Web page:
ND pipeline break leaks 34,000 gallons of crude
ALEXANDER, N.D. (AP) — Cleanup workers have contained about 34,000 gallons of crude that spewed from a broken oil pipeline in northwestern North Dakota, state health officials said Friday.
North Dakota Water Quality Director Dennis Fewless said the breach occurred Thursday morning on Hiland Crude LLC's pipeline about 6 miles northeast of Alexander. A gasket on the above-ground pipeline appears to have failed near a compressor station, spewing about 800 barrels of crude, Fewless said. A barrel holds 42 gallons.
Fewless said about half the oil migrated off the site but has been contained and no water sources are threatened. Hiland gave a lower estimate than state inspectors did for how much oil escaped the site, saying in a statement that "approximately 100 barrels of crude left the location, with an undetermined amount contained on location."
The Enid, Okla.-based company said the environmental impact "is limited to contaminated soil, which is being removed from the site."
On Friday afternoon, the smell of oil hung in the air as bulldozers loaded contaminated dirt into waiting trucks. The black-stained dirt was being taken to a nearby landfill, said Brady Espe, a health department inspector who was monitoring cleanup efforts at the site.
The broken pipeline sent a mist of oil over a Hiland oil and gas facility, and pooled along the sides of a nearby dirt road, Espe said.
Fewless said the cleanup likely will continue for a few days.
The spill occurred about 5 a.m. Thursday and Hiland notified North Dakota regulators about six hours later, Fewless said. State health inspectors have been on the scene since Thursday.
Hiland's statement said its workers "immediately began emergency response activities" after detecting the spill. It said specialized cleanup contractors were at the site before 6:30 a.m. Thursday, and the flow of crude oil was "substantially controlled" at that time.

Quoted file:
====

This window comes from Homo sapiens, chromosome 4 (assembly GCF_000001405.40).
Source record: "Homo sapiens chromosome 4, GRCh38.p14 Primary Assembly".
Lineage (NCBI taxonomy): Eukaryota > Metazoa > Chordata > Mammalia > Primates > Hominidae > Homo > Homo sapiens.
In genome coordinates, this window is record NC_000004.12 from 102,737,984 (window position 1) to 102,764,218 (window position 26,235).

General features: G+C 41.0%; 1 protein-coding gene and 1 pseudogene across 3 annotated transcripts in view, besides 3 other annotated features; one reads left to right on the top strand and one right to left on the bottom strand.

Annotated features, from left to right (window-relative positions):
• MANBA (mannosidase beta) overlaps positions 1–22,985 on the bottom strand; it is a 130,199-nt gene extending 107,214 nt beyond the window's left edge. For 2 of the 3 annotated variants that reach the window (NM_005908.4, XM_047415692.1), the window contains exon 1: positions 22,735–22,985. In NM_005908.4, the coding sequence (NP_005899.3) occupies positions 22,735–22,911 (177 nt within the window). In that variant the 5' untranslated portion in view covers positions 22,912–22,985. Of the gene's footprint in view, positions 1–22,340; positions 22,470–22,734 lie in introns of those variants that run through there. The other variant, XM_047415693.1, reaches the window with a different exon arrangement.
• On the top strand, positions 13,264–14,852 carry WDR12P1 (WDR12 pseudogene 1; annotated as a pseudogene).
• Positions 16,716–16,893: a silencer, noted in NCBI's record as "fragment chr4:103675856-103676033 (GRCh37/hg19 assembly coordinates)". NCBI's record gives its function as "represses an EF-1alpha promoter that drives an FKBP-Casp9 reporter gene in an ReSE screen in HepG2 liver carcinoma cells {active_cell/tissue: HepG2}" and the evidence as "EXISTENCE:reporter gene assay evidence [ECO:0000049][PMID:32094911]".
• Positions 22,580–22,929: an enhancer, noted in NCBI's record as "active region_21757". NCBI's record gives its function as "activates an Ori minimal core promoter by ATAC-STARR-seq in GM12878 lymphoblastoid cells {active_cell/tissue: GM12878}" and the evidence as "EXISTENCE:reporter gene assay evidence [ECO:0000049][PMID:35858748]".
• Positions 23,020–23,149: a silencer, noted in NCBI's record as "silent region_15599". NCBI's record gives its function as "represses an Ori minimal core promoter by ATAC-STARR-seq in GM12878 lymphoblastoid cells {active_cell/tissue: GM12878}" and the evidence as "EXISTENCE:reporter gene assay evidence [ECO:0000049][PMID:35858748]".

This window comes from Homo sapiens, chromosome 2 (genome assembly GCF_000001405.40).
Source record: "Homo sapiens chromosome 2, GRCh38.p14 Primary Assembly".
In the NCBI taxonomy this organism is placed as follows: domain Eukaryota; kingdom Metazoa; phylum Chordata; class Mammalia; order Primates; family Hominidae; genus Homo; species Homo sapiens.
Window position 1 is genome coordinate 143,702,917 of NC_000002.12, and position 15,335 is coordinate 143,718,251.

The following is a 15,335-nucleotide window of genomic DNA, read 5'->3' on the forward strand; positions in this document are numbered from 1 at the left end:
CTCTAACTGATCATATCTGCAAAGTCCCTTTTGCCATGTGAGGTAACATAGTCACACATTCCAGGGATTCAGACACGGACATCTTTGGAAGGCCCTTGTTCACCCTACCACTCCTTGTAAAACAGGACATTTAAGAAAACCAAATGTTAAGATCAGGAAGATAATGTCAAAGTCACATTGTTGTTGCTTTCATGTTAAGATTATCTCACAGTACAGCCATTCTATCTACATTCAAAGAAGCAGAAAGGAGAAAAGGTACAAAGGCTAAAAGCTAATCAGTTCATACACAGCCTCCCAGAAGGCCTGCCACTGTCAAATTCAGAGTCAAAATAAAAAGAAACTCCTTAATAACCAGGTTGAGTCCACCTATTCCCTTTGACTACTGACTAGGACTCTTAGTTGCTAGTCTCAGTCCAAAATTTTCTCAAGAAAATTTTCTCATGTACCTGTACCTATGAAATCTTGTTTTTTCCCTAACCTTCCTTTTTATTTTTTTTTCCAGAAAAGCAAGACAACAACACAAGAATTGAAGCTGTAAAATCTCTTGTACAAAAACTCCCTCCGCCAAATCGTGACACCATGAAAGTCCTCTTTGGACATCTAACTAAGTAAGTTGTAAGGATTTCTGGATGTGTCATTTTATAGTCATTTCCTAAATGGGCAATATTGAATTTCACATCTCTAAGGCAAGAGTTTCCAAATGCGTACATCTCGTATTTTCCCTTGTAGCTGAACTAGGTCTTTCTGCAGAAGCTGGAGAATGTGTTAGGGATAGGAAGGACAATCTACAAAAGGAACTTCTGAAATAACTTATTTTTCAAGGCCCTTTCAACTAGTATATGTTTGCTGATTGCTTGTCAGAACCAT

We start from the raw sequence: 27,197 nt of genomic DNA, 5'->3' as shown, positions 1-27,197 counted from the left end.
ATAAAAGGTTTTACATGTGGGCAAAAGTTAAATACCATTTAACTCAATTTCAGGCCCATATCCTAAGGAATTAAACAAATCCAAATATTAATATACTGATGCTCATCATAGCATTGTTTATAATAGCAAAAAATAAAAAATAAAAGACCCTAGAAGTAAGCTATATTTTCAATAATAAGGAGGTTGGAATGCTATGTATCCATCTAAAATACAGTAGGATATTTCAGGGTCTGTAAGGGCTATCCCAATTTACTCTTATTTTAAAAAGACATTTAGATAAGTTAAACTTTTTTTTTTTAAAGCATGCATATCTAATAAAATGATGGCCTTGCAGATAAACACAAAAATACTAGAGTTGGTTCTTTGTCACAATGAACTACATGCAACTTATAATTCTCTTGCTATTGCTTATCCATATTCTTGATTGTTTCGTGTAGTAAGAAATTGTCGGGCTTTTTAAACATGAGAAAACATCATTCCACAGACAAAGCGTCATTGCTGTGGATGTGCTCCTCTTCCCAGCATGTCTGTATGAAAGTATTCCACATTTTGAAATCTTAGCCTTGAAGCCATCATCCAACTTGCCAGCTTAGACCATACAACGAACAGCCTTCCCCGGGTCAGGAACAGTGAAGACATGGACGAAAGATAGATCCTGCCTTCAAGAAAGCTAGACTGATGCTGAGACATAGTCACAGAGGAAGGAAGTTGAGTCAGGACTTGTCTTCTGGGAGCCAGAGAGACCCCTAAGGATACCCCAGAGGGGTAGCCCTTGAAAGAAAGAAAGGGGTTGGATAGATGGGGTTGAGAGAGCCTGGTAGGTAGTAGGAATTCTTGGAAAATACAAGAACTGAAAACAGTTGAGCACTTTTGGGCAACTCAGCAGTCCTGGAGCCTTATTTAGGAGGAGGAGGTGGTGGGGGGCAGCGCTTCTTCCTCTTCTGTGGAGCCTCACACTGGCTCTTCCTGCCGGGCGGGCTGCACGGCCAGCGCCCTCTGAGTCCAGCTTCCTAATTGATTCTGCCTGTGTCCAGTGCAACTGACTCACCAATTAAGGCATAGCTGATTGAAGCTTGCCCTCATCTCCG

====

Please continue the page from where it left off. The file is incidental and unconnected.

"They called in all the necessary forces to get it cleaned up," Fewless said Friday. "They worked all night, got the leak stopped and got it contained. They are in cleanup mode right now."
The spill occurred near several farms and in an area dotted with oil wells. Espe said the response was focused on keeping oil out of groundwater.
Fewless said oil migrated into a dry drainage that has been "diked off, contained and boomed." But he said if a heavy spring rain hit during cleanup, oil could leach from the site.
"If we were to get a rainstorm, you would have potential for oil to make it to water," Fewless said.
Hiland Partners LP, which owns Hiland Crude, has reported two other incidents to North Dakota regulators in recent months.
In November, the company reported a 500-barrel crude oil spill near Trenton at a rail transfer facility. Last month, an above-ground natural gas pipeline owned by the company caught fire in rural Williams County, touching off explosions that could be felt miles away.
Hiland Crude began courting oil producers this week to reserve space on a new oil pipeline that would run from Dore and Sydney, Mont., to an oil storage facility in Guernsey, Wyo. The company said it expects to transport up to 100,000 barrels per day of crude on the pipeline later this year.
MacPherson reported from Bismarck, N.D.